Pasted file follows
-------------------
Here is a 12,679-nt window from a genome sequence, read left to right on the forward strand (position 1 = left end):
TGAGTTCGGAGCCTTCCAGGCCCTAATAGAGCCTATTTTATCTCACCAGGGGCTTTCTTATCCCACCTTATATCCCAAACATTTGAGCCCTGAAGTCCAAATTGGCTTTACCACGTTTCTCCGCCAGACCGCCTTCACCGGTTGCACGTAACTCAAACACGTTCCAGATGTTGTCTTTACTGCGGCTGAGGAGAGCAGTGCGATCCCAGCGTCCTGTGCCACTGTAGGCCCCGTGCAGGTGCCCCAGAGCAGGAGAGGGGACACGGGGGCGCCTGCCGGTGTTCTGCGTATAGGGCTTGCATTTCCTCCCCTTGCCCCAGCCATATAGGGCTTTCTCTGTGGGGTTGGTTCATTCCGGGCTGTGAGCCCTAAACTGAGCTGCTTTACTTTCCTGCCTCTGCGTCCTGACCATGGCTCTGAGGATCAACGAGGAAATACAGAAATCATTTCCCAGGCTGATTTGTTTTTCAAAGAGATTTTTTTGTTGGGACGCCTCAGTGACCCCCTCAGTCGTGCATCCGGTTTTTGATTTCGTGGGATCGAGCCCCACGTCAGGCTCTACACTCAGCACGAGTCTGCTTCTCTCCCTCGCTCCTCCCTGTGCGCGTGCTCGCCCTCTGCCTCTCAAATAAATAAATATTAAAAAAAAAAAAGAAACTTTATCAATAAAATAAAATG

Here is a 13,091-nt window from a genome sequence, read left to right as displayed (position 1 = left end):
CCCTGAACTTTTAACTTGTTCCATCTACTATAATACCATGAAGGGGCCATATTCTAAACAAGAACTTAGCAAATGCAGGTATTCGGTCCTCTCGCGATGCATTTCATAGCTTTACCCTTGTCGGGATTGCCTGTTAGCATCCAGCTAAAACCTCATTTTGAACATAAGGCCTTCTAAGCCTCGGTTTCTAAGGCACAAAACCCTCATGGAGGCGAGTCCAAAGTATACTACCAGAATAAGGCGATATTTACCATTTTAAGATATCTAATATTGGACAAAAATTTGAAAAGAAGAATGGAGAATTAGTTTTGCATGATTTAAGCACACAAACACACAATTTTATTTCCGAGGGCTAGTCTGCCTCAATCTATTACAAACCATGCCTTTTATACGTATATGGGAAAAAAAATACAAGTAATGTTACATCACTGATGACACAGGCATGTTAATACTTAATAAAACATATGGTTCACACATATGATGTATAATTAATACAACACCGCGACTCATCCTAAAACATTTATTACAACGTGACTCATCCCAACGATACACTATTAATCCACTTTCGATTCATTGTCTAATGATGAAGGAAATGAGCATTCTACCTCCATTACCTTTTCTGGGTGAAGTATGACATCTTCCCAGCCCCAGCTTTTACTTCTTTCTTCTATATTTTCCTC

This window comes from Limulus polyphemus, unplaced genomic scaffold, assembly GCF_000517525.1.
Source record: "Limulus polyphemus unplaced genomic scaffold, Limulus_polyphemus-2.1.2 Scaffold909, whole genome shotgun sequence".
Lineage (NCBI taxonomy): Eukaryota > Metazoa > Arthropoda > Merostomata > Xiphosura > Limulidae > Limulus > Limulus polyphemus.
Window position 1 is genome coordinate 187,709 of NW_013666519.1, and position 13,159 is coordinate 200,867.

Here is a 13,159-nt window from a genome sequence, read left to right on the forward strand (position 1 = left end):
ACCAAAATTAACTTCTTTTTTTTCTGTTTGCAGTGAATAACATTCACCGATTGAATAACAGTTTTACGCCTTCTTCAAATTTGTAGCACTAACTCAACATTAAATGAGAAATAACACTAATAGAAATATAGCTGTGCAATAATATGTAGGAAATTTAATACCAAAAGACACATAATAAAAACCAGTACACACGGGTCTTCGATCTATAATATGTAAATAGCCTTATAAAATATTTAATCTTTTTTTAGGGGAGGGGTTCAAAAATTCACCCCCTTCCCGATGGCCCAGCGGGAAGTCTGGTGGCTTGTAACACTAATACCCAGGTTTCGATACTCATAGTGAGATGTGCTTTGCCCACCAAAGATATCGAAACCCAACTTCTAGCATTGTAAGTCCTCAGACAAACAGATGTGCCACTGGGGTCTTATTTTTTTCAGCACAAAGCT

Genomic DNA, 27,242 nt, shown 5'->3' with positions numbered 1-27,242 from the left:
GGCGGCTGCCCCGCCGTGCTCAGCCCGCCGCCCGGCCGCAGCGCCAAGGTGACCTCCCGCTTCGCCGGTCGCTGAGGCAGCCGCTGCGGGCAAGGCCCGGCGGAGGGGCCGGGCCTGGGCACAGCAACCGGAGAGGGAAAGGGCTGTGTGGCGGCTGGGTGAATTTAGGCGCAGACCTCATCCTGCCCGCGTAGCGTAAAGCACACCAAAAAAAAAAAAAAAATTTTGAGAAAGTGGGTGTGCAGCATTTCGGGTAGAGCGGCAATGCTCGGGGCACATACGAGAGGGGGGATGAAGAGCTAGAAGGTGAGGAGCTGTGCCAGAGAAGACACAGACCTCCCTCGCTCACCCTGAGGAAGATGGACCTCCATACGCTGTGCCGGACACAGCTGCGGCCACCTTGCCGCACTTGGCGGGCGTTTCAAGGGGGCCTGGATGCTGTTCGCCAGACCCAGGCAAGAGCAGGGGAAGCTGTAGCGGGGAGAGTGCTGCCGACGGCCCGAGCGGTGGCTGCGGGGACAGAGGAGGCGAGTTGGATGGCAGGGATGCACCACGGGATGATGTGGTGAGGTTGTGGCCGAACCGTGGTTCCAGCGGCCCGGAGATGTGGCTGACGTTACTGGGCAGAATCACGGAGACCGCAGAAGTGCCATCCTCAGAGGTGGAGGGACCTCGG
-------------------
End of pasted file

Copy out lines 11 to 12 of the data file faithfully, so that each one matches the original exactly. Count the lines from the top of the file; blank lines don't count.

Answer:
Genomic DNA, 27,242 nt, shown 5'->3' with positions numbered 1-27,242 from the left:
GGCGGCTGCCCCGCCGTGCTCAGCCCGCCGCCCGGCCGCAGCGCCAAGGTGACCTCCCGCTTCGCCGGTCGCTGAGGCAGCCGCTGCGGGCAAGGCCCGGCGGAGGGGCCGGGCCTGGGCACAGCAACCGGAGAGGGAAAGGGCTGTGTGGCGGCTGGGTGAATTTAGGCGCAGACCTCATCCTGCCCGCGTAGCGTAAAGCACACCAAAAAAAAAAAAAAAATTTTGAGAAAGTGGGTGTGCAGCATTTCGGGTAGAGCGGCAATGCTCGGGGCACATACGAGAGGGGGGATGAAGAGCTAGAAGGTGAGGAGCTGTGCCAGAGAAGACACAGACCTCCCTCGCTCACCCTGAGGAAGATGGACCTCCATACGCTGTGCCGGACACAGCTGCGGCCACCTTGCCGCACTTGGCGGGCGTTTCAAGGGGGCCTGGATGCTGTTCGCCAGACCCAGGCAAGAGCAGGGGAAGCTGTAGCGGGGAGAGTGCTGCCGACGGCCCGAGCGGTGGCTGCGGGGACAGAGGAGGCGAGTTGGATGGCAGGGATGCACCACGGGATGATGTGGTGAGGTTGTGGCCGAACCGTGGTTCCAGCGGCCCGGAGATGTGGCTGACGTTACTGGGCAGAATCACGGAGACCGCAGAAGTGCCATCCTCAGAGGTGGAGGGACCTCGG